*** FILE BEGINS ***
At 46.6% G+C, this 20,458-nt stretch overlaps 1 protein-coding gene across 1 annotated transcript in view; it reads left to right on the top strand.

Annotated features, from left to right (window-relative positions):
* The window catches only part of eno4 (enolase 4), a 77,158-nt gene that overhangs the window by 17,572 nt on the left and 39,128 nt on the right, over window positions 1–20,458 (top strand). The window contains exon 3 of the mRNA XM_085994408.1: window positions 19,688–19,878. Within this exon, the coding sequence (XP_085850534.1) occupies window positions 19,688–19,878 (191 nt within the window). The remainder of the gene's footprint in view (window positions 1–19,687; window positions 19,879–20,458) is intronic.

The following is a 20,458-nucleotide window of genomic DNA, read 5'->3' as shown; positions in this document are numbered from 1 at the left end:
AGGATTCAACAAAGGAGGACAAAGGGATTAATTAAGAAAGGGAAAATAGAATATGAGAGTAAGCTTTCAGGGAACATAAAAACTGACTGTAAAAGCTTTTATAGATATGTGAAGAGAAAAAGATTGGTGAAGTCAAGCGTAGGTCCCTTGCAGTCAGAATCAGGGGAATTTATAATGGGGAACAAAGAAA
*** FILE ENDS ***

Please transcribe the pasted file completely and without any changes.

At 46.6% G+C, this 20,458-nt stretch overlaps 1 protein-coding gene across 1 annotated transcript in view; it reads left to right on the top strand.

Annotated features, from left to right (window-relative positions):
* The window catches only part of eno4 (enolase 4), a 77,158-nt gene that overhangs the window by 17,572 nt on the left and 39,128 nt on the right, over window positions 1–20,458 (top strand). The window contains exon 3 of the mRNA XM_085994408.1: window positions 19,688–19,878. Within this exon, the coding sequence (XP_085850534.1) occupies window positions 19,688–19,878 (191 nt within the window). The remainder of the gene's footprint in view (window positions 1–19,687; window positions 19,879–20,458) is intronic.

The following is a 20,458-nucleotide window of genomic DNA, read 5'->3' as shown; positions in this document are numbered from 1 at the left end:
AGGATTCAACAAAGGAGGACAAAGGGATTAATTAAGAAAGGGAAAATAGAATATGAGAGTAAGCTTTCAGGGAACATAAAAACTGACTGTAAAAGCTTTTATAGATATGTGAAGAGAAAAAGATTGGTGAAGTCAAGCGTAGGTCCCTTGCAGTCAGAATCAGGGGAATTTATAATGGGGAACAAAGAAA